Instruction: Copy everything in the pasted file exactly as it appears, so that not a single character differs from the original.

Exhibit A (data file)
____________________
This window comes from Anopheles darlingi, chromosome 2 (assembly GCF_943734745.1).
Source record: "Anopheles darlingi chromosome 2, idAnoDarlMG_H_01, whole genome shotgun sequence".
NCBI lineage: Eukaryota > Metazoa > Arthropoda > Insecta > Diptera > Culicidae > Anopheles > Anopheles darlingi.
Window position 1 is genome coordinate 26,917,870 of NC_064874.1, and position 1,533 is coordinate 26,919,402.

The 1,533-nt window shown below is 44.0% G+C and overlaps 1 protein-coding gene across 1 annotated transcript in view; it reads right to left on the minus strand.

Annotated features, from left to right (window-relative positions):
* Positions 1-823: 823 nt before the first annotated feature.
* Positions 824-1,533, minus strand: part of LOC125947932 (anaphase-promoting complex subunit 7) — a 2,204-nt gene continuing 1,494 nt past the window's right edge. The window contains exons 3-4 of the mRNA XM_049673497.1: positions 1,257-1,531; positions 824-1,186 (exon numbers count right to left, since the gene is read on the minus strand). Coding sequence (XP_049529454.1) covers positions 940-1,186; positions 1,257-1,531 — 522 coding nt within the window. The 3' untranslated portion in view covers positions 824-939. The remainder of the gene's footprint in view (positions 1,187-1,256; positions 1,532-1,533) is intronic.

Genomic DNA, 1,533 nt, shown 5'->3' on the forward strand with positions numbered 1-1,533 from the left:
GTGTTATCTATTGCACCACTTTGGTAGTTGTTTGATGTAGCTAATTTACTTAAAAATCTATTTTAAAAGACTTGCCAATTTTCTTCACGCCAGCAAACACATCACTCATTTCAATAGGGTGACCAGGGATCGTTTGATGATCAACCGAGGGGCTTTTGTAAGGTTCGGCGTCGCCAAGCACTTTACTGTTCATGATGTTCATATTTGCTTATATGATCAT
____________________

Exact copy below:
This window comes from Anopheles darlingi, chromosome 2 (assembly GCF_943734745.1).
Source record: "Anopheles darlingi chromosome 2, idAnoDarlMG_H_01, whole genome shotgun sequence".
NCBI lineage: Eukaryota > Metazoa > Arthropoda > Insecta > Diptera > Culicidae > Anopheles > Anopheles darlingi.
Window position 1 is genome coordinate 26,917,870 of NC_064874.1, and position 1,533 is coordinate 26,919,402.

The 1,533-nt window shown below is 44.0% G+C and overlaps 1 protein-coding gene across 1 annotated transcript in view; it reads right to left on the minus strand.

Annotated features, from left to right (window-relative positions):
* Positions 1-823: 823 nt before the first annotated feature.
* Positions 824-1,533, minus strand: part of LOC125947932 (anaphase-promoting complex subunit 7) — a 2,204-nt gene continuing 1,494 nt past the window's right edge. The window contains exons 3-4 of the mRNA XM_049673497.1: positions 1,257-1,531; positions 824-1,186 (exon numbers count right to left, since the gene is read on the minus strand). Coding sequence (XP_049529454.1) covers positions 940-1,186; positions 1,257-1,531 — 522 coding nt within the window. The 3' untranslated portion in view covers positions 824-939. The remainder of the gene's footprint in view (positions 1,187-1,256; positions 1,532-1,533) is intronic.

Genomic DNA, 1,533 nt, shown 5'->3' on the forward strand with positions numbered 1-1,533 from the left:
GTGTTATCTATTGCACCACTTTGGTAGTTGTTTGATGTAGCTAATTTACTTAAAAATCTATTTTAAAAGACTTGCCAATTTTCTTCACGCCAGCAAACACATCACTCATTTCAATAGGGTGACCAGGGATCGTTTGATGATCAACCGAGGGGCTTTTGTAAGGTTCGGCGTCGCCAAGCACTTTACTGTTCATGATGTTCATATTTGCTTATATGATCAT